The Return of My Handwriting

Yes, the extension list of my co-workers that I keep at my desk is rather… haphazard. The pink Post-it has notes that are years old; the blue was written just a few weeks ago.

This week I was cleaning my desk at work and trying to corral the herd of Post-it Notes that had spread all over it. I started to pile the notes together, and that’s when I noticed my handwriting. I was surprised and elated to see that the names and extensions on notes I had written before my surgery looked just like the ones I had written last week!

Normally, cleaning off my desk is a sober chore, since besides notes, I have many folders I use and re-use, most with handwritten labels from either before my surgery, or from right after it, or from the present. The result is that I have many visual reminders of how the handwriting I worked so hard at–tried so hard to make into a reflection of me and my personality–deteriorated after my surgery.

Back during my days at rehab, I told my occupational therapist about my difficulty writing and, as a result, my handwriting despair. She told me not to worry; it would come back. And every month or so she’d ask, “Is is back yet?” with expectation and hope. But it never happened while I worked with her. It took more time than that.

But now–finally! Four and a half years after my brain surgery and my handwriting looks like its old self! Hooray!

Now, if you think it’s silly or strange for me to care about my handwriting returning to its former look, I don’t blame you. After learning to walk, talk, and feed myself again, I should be content and not worry what my writing looks like. Right?

But sometimes it’s the little things that matter a lot, and I’ve chosen to enjoy this small victory for a while. It makes me hopeful. And happy. And it renews my faith in being patient.

Seeing some great examples of street art recently inspired me to work in my "Walls" notebook again.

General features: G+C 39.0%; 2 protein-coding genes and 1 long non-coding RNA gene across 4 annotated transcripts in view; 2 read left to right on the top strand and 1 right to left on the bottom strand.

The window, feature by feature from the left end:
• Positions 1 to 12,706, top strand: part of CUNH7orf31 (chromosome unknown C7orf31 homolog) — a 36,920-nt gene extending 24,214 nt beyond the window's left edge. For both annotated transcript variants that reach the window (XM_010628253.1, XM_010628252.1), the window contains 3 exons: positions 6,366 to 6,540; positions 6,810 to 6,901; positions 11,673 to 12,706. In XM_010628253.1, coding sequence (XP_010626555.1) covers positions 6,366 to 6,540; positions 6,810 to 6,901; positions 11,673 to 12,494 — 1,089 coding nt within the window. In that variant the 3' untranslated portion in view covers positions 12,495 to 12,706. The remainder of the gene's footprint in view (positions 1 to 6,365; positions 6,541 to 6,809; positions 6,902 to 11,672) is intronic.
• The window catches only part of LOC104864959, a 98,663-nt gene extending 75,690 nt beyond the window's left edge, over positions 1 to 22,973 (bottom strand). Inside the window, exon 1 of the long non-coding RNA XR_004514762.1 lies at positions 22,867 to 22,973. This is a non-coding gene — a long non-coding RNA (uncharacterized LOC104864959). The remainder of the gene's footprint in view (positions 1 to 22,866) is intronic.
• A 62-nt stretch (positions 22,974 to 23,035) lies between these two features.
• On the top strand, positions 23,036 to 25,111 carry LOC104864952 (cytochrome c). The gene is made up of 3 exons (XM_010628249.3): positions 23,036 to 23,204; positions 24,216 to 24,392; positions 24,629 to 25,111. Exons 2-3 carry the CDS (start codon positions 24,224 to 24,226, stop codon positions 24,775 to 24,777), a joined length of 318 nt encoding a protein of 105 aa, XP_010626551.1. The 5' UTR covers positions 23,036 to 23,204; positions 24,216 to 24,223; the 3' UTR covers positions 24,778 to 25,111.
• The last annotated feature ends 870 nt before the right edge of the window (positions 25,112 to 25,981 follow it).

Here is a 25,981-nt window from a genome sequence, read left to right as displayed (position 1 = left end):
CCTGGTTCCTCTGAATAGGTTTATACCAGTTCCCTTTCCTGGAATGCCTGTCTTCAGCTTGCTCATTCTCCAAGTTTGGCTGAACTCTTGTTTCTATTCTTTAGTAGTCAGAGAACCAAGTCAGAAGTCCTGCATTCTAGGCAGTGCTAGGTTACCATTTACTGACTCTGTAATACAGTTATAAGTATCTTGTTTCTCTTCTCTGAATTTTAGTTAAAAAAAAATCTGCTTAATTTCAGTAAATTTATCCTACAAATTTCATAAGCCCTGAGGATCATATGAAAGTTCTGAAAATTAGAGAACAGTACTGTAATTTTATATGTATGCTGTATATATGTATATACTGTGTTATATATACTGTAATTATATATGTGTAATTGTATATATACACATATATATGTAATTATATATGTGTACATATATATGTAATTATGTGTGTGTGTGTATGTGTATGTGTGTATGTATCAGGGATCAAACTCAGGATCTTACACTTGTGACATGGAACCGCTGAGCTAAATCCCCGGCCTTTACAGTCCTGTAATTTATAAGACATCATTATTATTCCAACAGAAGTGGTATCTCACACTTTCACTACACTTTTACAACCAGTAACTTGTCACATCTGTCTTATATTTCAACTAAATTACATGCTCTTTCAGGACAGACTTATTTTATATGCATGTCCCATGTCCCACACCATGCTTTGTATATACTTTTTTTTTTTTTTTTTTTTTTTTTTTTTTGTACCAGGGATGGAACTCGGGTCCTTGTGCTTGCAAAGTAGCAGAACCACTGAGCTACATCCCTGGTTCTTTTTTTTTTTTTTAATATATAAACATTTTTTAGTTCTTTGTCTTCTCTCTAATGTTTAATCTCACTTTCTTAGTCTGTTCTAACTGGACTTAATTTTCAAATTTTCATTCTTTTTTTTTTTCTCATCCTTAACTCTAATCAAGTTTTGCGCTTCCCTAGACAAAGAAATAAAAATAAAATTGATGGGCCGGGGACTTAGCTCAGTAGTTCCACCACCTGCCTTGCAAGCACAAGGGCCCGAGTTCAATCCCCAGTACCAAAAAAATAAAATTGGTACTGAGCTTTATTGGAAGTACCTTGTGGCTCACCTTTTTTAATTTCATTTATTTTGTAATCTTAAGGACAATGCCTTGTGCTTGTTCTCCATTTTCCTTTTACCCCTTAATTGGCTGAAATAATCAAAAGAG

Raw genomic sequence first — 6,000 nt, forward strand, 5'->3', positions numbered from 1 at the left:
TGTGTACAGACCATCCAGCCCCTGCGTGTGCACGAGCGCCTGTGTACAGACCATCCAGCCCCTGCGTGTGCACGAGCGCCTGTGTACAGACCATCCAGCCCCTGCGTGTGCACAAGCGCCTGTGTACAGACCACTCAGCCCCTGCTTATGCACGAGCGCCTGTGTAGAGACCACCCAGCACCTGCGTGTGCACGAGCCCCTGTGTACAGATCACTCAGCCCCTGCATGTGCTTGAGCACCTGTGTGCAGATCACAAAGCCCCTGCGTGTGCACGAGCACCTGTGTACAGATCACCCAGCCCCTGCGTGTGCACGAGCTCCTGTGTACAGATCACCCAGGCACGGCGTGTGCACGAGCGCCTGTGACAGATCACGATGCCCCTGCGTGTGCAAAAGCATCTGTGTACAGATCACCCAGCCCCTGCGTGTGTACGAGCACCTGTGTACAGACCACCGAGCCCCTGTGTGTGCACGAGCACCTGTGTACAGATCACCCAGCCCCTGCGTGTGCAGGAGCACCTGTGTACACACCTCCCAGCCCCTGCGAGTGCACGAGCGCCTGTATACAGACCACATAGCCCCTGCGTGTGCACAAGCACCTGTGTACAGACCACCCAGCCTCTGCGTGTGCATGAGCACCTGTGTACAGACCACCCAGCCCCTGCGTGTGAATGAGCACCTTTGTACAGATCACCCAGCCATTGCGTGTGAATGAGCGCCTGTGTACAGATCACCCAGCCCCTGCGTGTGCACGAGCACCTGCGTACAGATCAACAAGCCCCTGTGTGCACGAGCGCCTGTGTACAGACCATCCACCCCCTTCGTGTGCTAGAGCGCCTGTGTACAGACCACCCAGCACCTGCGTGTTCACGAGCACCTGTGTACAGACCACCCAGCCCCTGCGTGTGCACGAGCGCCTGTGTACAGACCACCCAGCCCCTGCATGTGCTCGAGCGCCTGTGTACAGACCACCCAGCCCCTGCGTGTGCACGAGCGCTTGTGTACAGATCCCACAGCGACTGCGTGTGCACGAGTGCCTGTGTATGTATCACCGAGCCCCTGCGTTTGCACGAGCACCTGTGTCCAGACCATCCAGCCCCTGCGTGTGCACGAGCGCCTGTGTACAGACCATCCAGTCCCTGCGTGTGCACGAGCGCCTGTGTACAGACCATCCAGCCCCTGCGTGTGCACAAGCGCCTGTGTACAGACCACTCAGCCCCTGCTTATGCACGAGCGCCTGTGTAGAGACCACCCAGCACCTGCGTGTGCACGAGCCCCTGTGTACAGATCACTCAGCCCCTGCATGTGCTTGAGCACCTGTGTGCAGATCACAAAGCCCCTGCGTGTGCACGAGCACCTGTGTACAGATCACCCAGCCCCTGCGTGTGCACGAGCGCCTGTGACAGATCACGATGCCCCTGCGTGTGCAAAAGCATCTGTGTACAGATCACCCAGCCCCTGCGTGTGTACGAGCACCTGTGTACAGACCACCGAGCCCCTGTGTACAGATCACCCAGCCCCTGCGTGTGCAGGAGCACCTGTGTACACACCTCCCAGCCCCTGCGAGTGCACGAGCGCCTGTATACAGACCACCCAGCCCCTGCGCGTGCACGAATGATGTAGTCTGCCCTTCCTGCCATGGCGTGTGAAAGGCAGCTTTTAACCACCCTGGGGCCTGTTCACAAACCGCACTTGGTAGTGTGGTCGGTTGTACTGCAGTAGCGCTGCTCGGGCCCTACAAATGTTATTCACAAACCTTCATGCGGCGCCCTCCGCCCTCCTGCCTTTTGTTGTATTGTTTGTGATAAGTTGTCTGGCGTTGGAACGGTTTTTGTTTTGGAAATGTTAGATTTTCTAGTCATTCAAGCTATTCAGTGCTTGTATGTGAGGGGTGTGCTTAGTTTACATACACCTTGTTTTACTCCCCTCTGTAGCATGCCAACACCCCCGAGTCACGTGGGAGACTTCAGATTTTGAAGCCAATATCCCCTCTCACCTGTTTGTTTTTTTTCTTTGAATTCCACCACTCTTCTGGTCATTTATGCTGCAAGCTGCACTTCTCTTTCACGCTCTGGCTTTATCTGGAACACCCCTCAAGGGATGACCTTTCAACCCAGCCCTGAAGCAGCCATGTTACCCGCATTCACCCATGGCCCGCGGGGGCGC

I took the photograph in this collage about 8 years ago somewhere arond Hoboken or Jersey City.

2 thoughts on “The Return of My Handwriting

  1. This is great! So glad to hear this and I don’t think its a small matter at all. I can’t even imagine all the hard work you’ve gone through but I can understand your wanting to have your handwriting back. Its so much apart of you and you don’t even realize it, right? When I was a kid I write my name over and over and over, trying out different styles! Granted today with computer, etc I don’t write anywhere near the amount I did years ago so I like seeing it when I write out a card or note to the teacher. The checks…those I can do without ;))
    Great post Laura!

    • I hear you about the checks! When I was working with the occupational therapist at first, she gave me some worksheets to do that involved writing out checks and a check register. I had to ask, “Are you kidding me? Doesn’t everyone bank online now?”
      At work, I take a lot of handwritten notes at meetings. Some people have started bringing their laptops to conference rooms and take notes by typing. I’d rather write. I remember things better once I have written them out, and besides, it has given me the practice I needed to get my writing back!

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